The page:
Let’s Talk About Rammstein’s Controversial “Deutschland” Video
The Specter Berlin-directed music video for Rammstein’s new song, “Deutschland,” was stirring up controversy before it even premiered. A pre-release teaser for the clip showed members of the band re-enacting a concentration camp execution; in response, Charlotte Knobloch, former president of the Central Council of Jews in Germany and Holocaust survivor, said that the band’s “instrumentalisation and trivialisation of the Holocaust, as shown in the images, is irresponsible,” while Felix Klein, the German government’s commissioner for anti-Semitism, condemned the video as “a tasteless exploitation of artistic freedom” that “crosses a line.”
Now that the entire video has been released, though, we have some context for the clip. And while I’m not sure its inclusion in the video was in good taste, I do think Rammstein are trying to make a complicated point which is worth exploring.
The name of the song, “Deutschland,” is, of course, also the name of Rammstein’s homeland. And while the band’s music almost always sounds triumphant, the song’s lyrics (as translated into English) aren’t purely patriotic:
My heart in flames
Want to love you, want to damn you
Your breath is cold
And yet so old
Your love is a curse and a blessing
My love I cannot give to you
The video demonstrates similarly ambivalent feelings towards Germany. The Holocaust scene is just one of several throughout the video that draws from less-than-proud moments in German history: the German Crusade, the Great Plague, the Hindenburg disaster, the sometimes violent student protest movement of the 1960s, Baader-Meinhof, the Berlin wall, and so on and so forth. It also turns several of these moments on their ear, such as this bit where the concentration camp victims appear to have gained the upper hand over their oppressors:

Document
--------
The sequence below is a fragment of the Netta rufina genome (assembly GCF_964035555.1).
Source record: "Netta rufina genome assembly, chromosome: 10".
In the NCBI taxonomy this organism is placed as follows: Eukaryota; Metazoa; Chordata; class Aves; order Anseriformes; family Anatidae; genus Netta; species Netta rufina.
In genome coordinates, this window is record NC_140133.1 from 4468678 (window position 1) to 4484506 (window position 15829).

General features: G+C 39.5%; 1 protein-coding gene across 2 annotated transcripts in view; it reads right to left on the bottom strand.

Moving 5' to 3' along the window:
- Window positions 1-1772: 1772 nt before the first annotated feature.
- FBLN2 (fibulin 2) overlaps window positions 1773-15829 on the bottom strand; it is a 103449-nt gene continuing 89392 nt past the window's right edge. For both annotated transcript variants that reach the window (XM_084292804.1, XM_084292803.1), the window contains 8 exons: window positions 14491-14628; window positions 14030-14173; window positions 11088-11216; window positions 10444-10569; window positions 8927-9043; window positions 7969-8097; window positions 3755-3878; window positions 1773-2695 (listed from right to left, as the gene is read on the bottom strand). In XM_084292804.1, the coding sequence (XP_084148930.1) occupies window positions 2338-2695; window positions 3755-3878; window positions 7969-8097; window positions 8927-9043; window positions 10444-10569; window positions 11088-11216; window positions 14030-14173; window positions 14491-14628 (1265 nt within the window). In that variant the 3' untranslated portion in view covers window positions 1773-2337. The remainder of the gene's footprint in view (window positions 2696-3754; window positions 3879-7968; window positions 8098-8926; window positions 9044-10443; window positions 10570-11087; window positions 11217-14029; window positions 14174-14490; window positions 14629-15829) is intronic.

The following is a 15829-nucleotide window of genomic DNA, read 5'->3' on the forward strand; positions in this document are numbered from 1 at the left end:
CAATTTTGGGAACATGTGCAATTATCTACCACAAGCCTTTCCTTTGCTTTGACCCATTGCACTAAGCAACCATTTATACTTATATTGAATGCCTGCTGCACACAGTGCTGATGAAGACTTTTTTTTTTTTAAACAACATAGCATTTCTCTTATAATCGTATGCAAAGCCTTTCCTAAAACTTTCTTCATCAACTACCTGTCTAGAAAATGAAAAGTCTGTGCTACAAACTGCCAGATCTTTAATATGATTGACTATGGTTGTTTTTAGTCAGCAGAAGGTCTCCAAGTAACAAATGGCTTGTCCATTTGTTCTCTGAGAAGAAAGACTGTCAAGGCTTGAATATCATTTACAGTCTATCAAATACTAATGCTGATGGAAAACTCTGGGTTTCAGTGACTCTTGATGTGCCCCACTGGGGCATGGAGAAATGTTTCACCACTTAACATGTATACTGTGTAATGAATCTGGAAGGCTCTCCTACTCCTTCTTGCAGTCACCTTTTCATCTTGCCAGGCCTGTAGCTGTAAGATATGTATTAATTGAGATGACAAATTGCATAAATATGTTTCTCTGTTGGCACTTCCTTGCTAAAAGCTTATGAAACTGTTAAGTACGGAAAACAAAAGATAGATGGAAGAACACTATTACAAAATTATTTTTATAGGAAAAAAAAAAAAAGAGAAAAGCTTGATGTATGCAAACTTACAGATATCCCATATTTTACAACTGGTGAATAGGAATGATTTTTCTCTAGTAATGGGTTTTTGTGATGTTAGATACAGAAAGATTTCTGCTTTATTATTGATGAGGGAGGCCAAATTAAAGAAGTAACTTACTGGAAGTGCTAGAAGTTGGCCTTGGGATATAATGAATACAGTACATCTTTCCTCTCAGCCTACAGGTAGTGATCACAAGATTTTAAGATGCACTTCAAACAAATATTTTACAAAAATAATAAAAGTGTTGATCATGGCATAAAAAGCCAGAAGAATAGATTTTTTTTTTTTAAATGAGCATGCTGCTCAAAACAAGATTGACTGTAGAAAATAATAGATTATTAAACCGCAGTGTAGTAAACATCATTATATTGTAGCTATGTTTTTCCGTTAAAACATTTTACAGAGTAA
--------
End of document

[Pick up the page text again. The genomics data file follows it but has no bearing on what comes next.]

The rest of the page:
As you may have noticed, the video also includes a black woman who is a Nazi officer. This is just one of several science fiction elements in the video (like an abundance of lasers, because Rammstein frickin’ love lasers), but the woman appears repeatedly, and seems to be intended as the personification of Germany itself. She leads the Crusade; during the Plague, the German clergy literally eat from the fat of her land while prisoners struggle beneath her; she’s royalty; she’s laughing; she’s weeping. On several occasions, the clip cuts to her face just as the band shouts “DEUTSCHLAND!”, punctuating this concept.
Now, when most people think “Germany,” they probably do not think “black woman.” So why did the band and Berlin decide to cast a black woman in the role? Was it meant as a hedge to offset the very complaints the video has elicited? Was it just a visual decision (she certainly stands out in the crowd of white dudes)? Was it meant as a representation of Mankind’s origins in what we now know as the continent of Africa despite whatever other racial identity we might hold? Or was it simply meant to be provocative?
I don’t know. But I do think this much is clear: the intent of Rammstein and Berlin was to express a love/hate relationship with Germany. You could argue that they didn’t need to use such provocative imagery, but you can’t argue that they failed to make their point.
Rammstein’s new album is out May 17.